Fluidity of gender and sexuality in Southeast Asia

In popular discourse, there is this fixation with the idea that there exists a set of values/ideals being inherently ‘Asian’, commonly associated with conservatism, particularly with regards to ethics and morality. Interestingly enough, these ‘values’ oft referred to as exclusively Asian are less ‘Asian’ in nature than we might think. Amongst the indigenous peoples of pre-colonial Southeast Asia, there was generally a large degree of freedom and flexibility in the areas of gender and sexual identity, far from the typical conception of contemporary Asian cultural norms and practices.

A lot of anthropological work centred on Southeast Asia argues that the conservatism that increasingly characterises the region is a direct result of colonial presence and influence in the region, and the corresponding introduction of world religions. In fact, these codes of morality were distinctly Victorian ones, in the period of 19th Century Victorian England, which proposed sexual restraint and were closely tied to ideas of morality. These were later introduced throughout Southeast Asia accompanying the expanding overseas British empire.
Some examples of the relative freedom of expression of sexuality and fluidity in gender include the great degree of sexual freedom and authority among the indigenous Javanese women in pre-colonial times, much to the surprise of early Western traders. Women were able to obtain divorces easily, and sought sexual gratification in their relations with men. This observation is well documented, with large numbers of men having undergone painful genital surgery to enhance the sexual experience of women. With growing colonial presence, these practices were gradually stamped out in line with Victorian moralistic views. This is also seen in Valerie Hull’s study of Javanese women in the 70s (Smith-Hefner refers to Hull’s study in her chapter Javanese Women and the Veil), in which she notes that they have maintained a strong public presence and have had the right to initiate a divorce for centuries.

Despite the growing influence of modernity and world religions, fluid conceptions of gender and freedom of sexual expression still exist today, although they increasingly contend with popular notions of morality and sexual propriety and are hence subject to some level of social sanction or disapproval.

Kathoey in Thailand

Kathoey is a Thai term that can refer to a transgendered individual or an effeminate gay, and is sometimes regarded as a third gender as well.
A quick Wiki search shows that back in 2004, “the Chiang Mai Technology School allocated a separate restroom for kathoeys, with an intertwined male and female symbol on the door. The 15 kathoey students are required to wear male clothing at school but are allowed to sport feminine hairdos. The restroom features four stalls, but no urinals.”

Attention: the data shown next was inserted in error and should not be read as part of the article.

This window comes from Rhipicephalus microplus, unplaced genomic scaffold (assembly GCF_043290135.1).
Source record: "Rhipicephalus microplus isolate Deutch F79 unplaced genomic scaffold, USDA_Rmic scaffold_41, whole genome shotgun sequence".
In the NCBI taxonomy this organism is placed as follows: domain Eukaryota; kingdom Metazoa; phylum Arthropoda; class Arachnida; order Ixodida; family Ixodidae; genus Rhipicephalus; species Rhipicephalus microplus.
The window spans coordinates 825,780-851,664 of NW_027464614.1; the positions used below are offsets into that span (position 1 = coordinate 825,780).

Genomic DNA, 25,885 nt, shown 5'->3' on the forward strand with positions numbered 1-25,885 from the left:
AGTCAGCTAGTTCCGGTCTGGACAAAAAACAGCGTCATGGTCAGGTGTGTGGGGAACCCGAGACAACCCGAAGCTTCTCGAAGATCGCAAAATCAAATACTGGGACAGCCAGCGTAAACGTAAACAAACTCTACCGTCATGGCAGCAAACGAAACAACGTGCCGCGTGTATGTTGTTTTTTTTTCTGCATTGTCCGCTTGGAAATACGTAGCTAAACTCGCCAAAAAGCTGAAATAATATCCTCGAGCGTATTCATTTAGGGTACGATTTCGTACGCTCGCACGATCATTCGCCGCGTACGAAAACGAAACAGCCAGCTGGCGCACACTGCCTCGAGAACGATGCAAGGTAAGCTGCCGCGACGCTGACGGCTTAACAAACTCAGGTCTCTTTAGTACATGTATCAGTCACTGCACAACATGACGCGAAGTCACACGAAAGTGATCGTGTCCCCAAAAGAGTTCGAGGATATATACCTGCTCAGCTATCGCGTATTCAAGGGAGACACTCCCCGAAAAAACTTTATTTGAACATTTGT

In addition, gender is often a highly political issue, being directly related to the civil rights and citizenry. The kathoey are given some degree of political recognition, once again revealing that fluidity in gender in the region. Following the 2006 Thai coup, kathoeys are pushing for a third sex to be added to passports and other official documents. Since 2007, kathoeys can also apply to change their registered sex if they have undergone genital reassignment surgery.

Kathoey in popular culture

Bell Nuntita, a contestant on Thailand’s Got Talent, wowed audiences with her ability to sing in both a feminine and masculine voice


Kuta cowboys in Bali, Indonesia

Bali has become a hotspot for sex tourism, arguably popularised by the Kuta cowboys – Balinese men who exchange love and/or sex for monetary benefits or gifts. Foreign women are known to spend many days on end with these cowboys before returning to their country of origin and some continue to keep in contact with these men, making subsequent return trips to continue their previous engagement and even marrying them in some instances. This is often seen as both a way of life and means of making a living. Surprisingly, many of the Kuta cowboys are married men. While the Indonesian government has tried to limit these activities, these are often not strictly enforced, probably because they have become so central to the Balinese way of life for many of these Kuta cowboys, and also because they constitute a large part of the tourist industry.

Kuta cowboys in popular culture
Depiction of the Kuta cowboys in the documentary film Cowboys in Paradise
Trailer here:


From these we see that culture is dynamic, often the result of the ebb and flow of external influences, which are then adapted to fit with current social systems of being – neither a wholesale acceptance of external influences nor a stagnancy of existing cultural processes. Culture is continually being shaped, reshaped, contested and (re)defined, forcing us to reevaluate any claims that existing ways of navigating the social world are inherently and solely our own.

More pages